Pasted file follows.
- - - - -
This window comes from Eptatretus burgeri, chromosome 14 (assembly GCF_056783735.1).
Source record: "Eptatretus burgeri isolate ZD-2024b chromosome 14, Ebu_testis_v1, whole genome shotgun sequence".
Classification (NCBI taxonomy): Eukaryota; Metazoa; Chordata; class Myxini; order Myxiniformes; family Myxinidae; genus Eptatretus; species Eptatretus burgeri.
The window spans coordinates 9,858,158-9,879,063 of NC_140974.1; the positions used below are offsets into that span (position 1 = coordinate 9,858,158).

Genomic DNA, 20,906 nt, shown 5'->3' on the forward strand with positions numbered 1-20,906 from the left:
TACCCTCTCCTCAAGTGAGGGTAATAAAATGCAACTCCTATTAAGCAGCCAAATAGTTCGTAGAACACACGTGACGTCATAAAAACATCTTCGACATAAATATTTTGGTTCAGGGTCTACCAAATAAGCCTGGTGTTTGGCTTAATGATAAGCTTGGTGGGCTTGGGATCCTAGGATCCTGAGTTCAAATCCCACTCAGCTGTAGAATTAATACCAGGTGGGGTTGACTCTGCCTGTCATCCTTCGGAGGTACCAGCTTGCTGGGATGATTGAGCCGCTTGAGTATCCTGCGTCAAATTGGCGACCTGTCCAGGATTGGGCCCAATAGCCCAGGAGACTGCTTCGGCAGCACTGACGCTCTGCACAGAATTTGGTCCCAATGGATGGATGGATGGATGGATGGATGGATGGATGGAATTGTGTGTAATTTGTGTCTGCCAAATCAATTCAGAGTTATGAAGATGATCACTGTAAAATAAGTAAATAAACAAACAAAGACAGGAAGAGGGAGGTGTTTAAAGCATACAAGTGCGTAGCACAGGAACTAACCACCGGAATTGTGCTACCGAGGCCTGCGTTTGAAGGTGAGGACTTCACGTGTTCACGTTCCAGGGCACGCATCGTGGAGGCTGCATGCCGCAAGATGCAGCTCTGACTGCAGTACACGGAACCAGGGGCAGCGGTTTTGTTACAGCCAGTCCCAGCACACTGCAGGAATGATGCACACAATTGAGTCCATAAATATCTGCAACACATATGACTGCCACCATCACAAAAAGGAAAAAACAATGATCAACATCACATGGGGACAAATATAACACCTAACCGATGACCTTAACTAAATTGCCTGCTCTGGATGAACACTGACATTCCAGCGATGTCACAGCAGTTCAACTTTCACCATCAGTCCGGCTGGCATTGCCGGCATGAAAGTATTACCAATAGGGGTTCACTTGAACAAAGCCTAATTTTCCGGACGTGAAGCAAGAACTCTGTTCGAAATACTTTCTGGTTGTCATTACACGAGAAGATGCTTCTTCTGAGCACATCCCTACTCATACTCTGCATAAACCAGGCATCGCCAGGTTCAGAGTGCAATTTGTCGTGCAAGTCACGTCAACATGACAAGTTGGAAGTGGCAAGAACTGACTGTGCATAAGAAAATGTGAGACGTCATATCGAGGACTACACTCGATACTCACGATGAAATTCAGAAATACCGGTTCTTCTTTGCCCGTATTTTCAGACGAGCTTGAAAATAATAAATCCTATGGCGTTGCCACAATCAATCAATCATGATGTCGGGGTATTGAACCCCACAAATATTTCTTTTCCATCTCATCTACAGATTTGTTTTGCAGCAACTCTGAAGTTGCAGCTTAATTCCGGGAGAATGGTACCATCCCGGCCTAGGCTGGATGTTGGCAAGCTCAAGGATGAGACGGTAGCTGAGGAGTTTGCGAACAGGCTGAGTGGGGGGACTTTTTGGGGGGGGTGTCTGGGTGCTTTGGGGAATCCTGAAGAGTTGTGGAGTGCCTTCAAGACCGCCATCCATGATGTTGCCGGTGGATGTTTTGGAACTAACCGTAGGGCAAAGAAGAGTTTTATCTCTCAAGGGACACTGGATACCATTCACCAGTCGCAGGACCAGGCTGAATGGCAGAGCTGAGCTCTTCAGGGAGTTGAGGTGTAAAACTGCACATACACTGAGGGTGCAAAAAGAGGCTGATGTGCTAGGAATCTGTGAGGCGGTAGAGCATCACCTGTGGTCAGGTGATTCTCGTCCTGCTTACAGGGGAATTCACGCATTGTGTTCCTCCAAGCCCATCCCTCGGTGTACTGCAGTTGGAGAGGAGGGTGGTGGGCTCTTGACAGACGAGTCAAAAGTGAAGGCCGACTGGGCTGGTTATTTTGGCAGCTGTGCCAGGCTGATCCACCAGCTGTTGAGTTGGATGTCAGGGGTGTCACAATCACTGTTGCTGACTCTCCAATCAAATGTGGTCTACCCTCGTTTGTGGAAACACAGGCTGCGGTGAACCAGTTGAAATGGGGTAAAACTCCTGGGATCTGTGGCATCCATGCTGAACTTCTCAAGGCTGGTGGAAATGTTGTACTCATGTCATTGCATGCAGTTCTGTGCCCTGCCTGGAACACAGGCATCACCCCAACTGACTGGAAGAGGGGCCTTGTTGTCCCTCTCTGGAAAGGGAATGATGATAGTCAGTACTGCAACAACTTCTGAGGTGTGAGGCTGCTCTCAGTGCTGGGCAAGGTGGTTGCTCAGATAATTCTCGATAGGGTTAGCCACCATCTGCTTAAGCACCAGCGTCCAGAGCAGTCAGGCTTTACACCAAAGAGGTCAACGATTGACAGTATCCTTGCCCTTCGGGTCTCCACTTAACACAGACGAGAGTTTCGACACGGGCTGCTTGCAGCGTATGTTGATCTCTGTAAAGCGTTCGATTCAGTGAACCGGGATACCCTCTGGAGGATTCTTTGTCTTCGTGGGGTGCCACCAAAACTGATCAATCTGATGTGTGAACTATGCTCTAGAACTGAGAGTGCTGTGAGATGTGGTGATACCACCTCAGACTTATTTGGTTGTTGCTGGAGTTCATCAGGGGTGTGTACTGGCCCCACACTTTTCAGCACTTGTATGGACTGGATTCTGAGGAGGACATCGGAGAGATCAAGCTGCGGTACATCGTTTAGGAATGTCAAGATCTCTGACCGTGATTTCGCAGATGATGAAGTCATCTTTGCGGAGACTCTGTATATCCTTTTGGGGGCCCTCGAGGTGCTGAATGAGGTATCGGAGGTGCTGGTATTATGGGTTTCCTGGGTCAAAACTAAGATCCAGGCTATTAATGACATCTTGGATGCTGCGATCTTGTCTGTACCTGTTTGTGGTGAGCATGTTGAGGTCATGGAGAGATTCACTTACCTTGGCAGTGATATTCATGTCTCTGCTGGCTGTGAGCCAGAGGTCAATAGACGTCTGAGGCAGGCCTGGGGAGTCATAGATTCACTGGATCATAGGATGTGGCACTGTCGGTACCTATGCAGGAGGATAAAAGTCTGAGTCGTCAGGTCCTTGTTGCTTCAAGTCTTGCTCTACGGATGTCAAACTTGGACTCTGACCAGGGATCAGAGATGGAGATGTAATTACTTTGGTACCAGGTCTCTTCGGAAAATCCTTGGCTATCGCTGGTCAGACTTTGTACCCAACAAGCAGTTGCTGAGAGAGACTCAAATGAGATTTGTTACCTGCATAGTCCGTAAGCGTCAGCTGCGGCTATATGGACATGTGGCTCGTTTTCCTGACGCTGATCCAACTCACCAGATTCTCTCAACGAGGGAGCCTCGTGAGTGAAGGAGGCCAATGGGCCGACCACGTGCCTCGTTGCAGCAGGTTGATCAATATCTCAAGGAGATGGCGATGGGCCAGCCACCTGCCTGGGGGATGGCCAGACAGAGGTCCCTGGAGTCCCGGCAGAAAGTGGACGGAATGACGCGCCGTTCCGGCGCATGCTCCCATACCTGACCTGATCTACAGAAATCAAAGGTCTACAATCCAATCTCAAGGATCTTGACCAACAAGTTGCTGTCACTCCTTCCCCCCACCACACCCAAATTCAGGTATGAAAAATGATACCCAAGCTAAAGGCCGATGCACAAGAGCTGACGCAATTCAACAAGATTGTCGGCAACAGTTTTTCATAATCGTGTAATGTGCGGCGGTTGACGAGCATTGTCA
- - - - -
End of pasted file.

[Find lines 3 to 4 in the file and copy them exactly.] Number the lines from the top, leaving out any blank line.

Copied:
Classification (NCBI taxonomy): Eukaryota; Metazoa; Chordata; class Myxini; order Myxiniformes; family Myxinidae; genus Eptatretus; species Eptatretus burgeri.
The window spans coordinates 9,858,158-9,879,063 of NC_140974.1; the positions used below are offsets into that span (position 1 = coordinate 9,858,158).